Before your imagination runs away with images of mighty people throwing tractor wheels around (or chariot wheels, if your mind’s eye reaches that far back into antiquity), we should tell you that such a class entails getting familiar with pottery wheels.
Throwing a pot means using a potter’s wheel to make something. The opposite of wheel throwing is handbuilding.
If indeed, your pottery aspirations harken back to the earliest uses of pottery, you may find your niche is handmade pottery.
In this article’s introduction, we mentioned coiling and pinching; you may also use a slab roller to flatten out a sheet – a slab of clay from which you could sculpt… anything you’d like!
The world’s oldest ceramic figurine, estimated to have been made around 30,000 years ago, was made from such a slab. However, more pertinent to Birmingham is her Chinese twin city, Xi’an – where the Terracotta Warriors were discovered.
They too were worked from slabs of clay and later moulded into an army of soldiers, each with a distinctly different appearance.
You might think we’re getting far ahead of ourselves in mentioning all of the ways you might work with clay but, really, we’re not: all of these courses and more are on offer at The MAC; you only need to choose where to start.
Oh, and you might want to bring an apron, just in case… clay work can be messy.
The only downside we could find to the pottery course offerings at the Mac is that there are hardly any classes for children; most are open only to people over the age of 18.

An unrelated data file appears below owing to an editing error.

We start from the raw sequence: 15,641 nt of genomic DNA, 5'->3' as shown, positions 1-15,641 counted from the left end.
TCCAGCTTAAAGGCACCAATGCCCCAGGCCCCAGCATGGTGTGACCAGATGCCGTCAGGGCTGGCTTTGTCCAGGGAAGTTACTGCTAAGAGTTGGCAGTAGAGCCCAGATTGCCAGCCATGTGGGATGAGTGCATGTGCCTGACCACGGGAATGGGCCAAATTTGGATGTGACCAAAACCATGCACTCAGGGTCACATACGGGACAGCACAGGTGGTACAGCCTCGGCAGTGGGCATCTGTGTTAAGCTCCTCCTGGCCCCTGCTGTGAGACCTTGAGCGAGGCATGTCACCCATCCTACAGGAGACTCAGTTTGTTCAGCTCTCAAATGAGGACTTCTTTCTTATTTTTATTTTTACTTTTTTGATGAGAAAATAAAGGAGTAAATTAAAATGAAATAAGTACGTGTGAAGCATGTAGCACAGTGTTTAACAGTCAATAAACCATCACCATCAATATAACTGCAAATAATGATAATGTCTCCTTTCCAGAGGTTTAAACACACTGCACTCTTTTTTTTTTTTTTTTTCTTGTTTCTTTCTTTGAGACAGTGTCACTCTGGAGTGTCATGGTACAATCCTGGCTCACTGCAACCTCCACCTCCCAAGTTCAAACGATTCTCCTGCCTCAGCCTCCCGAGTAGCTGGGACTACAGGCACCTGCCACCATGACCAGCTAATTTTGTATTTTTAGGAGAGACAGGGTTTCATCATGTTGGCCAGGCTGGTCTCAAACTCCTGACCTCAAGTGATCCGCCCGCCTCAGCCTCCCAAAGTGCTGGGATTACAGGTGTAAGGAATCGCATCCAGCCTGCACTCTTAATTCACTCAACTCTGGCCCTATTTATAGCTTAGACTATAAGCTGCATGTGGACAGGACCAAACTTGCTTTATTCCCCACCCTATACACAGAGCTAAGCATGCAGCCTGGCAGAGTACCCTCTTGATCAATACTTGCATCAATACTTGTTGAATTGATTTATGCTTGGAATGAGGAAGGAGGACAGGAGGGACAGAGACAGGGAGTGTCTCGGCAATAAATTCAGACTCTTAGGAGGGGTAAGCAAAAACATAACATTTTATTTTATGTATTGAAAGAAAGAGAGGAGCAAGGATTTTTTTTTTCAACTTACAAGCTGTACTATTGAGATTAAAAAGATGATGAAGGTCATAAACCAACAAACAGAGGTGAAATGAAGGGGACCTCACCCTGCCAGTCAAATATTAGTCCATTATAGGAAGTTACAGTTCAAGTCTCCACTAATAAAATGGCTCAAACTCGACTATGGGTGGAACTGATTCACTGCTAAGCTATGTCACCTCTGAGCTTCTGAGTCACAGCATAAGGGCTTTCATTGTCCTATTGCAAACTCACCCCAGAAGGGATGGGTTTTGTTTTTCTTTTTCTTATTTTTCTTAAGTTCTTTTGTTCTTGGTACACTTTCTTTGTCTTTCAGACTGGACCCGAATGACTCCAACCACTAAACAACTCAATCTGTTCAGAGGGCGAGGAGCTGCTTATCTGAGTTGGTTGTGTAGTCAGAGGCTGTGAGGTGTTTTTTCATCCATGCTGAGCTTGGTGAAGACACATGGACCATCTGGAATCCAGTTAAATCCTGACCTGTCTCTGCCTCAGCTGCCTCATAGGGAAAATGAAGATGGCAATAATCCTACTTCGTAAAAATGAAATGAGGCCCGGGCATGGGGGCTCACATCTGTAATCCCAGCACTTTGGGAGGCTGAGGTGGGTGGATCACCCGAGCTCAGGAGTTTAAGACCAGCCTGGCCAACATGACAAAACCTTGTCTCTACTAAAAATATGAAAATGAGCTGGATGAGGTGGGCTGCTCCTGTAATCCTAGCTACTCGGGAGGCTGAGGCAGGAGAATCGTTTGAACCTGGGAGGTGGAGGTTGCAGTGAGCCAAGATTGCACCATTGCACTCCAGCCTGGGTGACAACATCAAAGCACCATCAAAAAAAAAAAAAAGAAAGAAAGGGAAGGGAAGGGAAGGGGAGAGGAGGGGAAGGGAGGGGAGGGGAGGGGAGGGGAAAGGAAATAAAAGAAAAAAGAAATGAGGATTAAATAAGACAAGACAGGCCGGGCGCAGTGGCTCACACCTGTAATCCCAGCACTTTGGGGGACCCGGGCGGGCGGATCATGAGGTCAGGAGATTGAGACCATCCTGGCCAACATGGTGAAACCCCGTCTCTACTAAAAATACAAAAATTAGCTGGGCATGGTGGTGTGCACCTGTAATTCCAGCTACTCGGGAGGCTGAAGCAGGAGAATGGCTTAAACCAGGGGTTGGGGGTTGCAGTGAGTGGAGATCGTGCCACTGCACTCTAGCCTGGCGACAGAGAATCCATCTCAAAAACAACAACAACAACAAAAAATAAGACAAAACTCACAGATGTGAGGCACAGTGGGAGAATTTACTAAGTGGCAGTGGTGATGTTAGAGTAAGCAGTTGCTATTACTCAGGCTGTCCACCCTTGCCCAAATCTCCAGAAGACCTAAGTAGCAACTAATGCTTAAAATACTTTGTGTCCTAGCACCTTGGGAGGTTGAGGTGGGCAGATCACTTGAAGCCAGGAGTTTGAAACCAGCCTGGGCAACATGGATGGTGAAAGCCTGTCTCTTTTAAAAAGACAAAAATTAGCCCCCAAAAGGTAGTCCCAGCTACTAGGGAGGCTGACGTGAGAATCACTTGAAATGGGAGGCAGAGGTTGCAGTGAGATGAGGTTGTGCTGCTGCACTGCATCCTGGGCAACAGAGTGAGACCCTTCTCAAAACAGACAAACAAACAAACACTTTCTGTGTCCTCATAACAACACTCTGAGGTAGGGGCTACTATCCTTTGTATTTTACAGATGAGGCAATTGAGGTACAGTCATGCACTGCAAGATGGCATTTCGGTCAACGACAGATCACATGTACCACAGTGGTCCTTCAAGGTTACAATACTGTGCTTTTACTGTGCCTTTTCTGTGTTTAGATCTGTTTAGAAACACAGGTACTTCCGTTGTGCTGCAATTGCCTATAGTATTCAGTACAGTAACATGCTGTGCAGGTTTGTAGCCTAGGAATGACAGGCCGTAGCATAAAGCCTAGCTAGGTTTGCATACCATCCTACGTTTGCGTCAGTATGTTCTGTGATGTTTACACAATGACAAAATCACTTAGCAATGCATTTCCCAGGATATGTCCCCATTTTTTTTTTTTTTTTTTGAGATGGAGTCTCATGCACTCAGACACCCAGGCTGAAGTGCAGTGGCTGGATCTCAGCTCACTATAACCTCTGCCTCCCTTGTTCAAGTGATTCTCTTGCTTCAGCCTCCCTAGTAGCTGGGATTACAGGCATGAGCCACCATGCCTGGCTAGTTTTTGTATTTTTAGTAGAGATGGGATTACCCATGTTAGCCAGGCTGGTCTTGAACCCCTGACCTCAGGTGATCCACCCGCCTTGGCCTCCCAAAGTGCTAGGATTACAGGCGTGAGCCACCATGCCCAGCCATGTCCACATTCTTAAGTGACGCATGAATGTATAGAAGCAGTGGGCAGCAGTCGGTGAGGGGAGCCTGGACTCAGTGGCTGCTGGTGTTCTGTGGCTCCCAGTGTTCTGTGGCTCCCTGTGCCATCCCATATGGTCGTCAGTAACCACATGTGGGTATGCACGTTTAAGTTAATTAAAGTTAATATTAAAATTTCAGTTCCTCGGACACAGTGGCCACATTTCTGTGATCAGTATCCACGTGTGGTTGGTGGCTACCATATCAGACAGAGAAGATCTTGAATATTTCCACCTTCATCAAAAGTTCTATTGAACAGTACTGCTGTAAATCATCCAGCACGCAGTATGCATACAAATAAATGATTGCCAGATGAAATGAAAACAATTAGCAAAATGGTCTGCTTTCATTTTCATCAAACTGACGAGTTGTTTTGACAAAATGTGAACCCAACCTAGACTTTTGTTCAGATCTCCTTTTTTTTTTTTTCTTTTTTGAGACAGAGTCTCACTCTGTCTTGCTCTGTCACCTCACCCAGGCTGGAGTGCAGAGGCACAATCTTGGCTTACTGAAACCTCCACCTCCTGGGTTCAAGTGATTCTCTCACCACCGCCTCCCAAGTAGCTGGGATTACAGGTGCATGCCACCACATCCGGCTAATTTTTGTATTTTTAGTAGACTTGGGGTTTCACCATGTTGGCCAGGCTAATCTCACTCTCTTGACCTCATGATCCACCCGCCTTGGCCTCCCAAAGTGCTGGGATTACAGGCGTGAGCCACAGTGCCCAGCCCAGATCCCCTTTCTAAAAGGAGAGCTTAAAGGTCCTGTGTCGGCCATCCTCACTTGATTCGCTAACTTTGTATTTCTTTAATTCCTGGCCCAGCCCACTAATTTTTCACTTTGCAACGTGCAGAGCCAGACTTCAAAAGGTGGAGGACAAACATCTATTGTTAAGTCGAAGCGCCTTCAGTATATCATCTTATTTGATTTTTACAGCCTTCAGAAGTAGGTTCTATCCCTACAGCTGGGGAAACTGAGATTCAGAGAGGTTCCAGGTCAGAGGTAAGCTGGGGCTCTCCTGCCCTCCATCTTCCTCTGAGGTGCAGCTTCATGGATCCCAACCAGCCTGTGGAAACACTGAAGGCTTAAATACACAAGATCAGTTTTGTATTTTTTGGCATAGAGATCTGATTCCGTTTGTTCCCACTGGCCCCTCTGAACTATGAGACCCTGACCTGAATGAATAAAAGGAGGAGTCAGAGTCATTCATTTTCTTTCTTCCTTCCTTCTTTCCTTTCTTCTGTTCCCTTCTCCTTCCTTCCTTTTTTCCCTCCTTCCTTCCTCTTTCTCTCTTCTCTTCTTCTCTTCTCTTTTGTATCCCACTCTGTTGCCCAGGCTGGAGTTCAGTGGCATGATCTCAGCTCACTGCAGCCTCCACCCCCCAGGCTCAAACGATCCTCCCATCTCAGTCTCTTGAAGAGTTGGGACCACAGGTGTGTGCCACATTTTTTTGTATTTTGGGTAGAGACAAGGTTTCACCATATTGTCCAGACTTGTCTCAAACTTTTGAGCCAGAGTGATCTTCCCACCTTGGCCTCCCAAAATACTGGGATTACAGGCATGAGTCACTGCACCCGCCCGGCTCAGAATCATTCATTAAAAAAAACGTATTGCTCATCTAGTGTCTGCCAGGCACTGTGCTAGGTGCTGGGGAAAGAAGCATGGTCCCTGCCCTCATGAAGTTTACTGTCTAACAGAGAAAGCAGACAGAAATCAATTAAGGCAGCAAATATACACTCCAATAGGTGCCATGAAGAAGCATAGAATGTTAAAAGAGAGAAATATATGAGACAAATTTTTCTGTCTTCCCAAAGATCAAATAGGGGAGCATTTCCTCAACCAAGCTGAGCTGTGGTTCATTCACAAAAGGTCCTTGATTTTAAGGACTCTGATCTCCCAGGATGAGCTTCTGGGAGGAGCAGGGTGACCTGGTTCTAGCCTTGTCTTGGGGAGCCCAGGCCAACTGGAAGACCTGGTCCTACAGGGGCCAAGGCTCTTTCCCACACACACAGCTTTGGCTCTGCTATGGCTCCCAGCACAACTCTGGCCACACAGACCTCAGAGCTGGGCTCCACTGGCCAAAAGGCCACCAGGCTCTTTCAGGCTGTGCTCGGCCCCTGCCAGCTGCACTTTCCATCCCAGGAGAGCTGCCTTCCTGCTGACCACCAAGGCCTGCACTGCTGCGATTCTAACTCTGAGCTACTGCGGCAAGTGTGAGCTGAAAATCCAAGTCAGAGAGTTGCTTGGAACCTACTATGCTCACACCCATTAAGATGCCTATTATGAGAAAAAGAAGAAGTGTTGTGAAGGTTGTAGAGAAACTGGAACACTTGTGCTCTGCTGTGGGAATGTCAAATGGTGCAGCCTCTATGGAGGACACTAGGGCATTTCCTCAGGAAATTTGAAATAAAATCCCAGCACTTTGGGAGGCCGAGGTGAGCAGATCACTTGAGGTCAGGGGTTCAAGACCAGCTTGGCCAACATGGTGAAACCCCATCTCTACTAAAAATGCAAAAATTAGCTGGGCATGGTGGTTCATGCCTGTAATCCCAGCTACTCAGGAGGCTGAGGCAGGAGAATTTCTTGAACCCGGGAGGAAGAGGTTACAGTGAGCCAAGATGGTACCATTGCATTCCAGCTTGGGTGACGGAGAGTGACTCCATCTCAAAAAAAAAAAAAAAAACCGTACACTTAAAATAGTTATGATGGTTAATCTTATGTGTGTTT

Plenty of pottery classes in London are open to young children but they are mostly at independent studios.
Let’s go find some of them in Birmingham!
The name itself should give a clue that children are welcome here – aren’t they a part of the community?
Before going over Sundragon’s courses let us talk about their genesis and why they are so determined to welcome everyone today and in the future.
You might know that Birmingham is nicknamed ‘The Workshop of the World’ for a reason. Not too far from us, in Stoke on Trent, pottery was an industrial-scale business.
Of course, that was during the Industrial Revolution and throughout the Victorian Era, when companies such as Royal Doulton and Spode supplied the finest estates with top of the line bone china and porcelain products.
These days, people are not concerned about new china patterns Image by Brett Hondow from Pixabay